Hamm v. City of Rock Hill/Concurrence Douglas
Mr. Justice Douglas, whom Mr. Justice Goldberg joins, concurring.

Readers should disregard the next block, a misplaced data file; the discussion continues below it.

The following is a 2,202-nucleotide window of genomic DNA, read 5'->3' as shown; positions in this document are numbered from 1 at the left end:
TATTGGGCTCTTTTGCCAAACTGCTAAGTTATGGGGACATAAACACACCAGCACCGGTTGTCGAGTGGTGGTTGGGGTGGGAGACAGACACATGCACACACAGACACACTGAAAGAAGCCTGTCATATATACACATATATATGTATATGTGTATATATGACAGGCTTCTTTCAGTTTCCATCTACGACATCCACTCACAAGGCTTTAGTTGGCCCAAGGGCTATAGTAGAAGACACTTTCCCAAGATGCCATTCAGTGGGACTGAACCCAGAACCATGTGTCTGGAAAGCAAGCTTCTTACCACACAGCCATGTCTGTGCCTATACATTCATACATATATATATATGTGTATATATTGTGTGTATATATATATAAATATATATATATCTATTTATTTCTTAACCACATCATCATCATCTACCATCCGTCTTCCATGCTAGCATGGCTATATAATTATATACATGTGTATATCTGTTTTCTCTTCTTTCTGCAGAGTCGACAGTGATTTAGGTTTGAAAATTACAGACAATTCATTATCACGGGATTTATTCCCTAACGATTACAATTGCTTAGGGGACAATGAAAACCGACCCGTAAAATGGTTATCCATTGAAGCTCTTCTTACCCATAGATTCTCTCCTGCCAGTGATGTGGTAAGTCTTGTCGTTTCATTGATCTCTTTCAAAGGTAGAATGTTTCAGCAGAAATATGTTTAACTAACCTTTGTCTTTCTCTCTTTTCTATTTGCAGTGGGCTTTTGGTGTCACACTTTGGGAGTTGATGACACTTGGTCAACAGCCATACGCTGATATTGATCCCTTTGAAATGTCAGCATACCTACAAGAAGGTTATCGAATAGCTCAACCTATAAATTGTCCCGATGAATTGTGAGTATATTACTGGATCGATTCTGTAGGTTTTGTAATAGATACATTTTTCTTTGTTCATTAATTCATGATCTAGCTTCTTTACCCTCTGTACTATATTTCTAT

Some of my Brethren raise constitutional doubts about the power of Congress to nullify the convictions of sit-in demonstrators for violation of state trespass laws prior to the passage of the Civil Rights Act of 1964. My Brother Harlan observes that it is difficult to see, in the absence of any evidence in the legislative record of the Act, how "giving effect to past state trespass convictions would result in placing any burden on present interstate commerce," post, p. 325. I merely note here that, in joining the opinion of the Court, I am faced with no such difficulty. That is because, as my Brother Goldberg and I said in our respective concurring opinions in Heart of Atlanta Motel, Inc. v. United States, ante, pp. 241, 279, Congress has, in passing this Act, not merely sought to remove burdens from interstate commerce; it has also sought to protect and enforce the Fourteenth Amendment right to be free of discriminatory treatment, based on race, in places of public accommodation. It is certainly not difficult to see how Congress could appropriately conclude that all state interference with the exercise of this right should come to a halt on the passage of the Act, that the States should not be permitted to insist on punishing one whose only "crime" was assertion of a consti- [p318] tutional right, albeit prior to the enactment of the present legislation, and that this Court should not put its imprimatur on such state prosecutions, whenever they arose.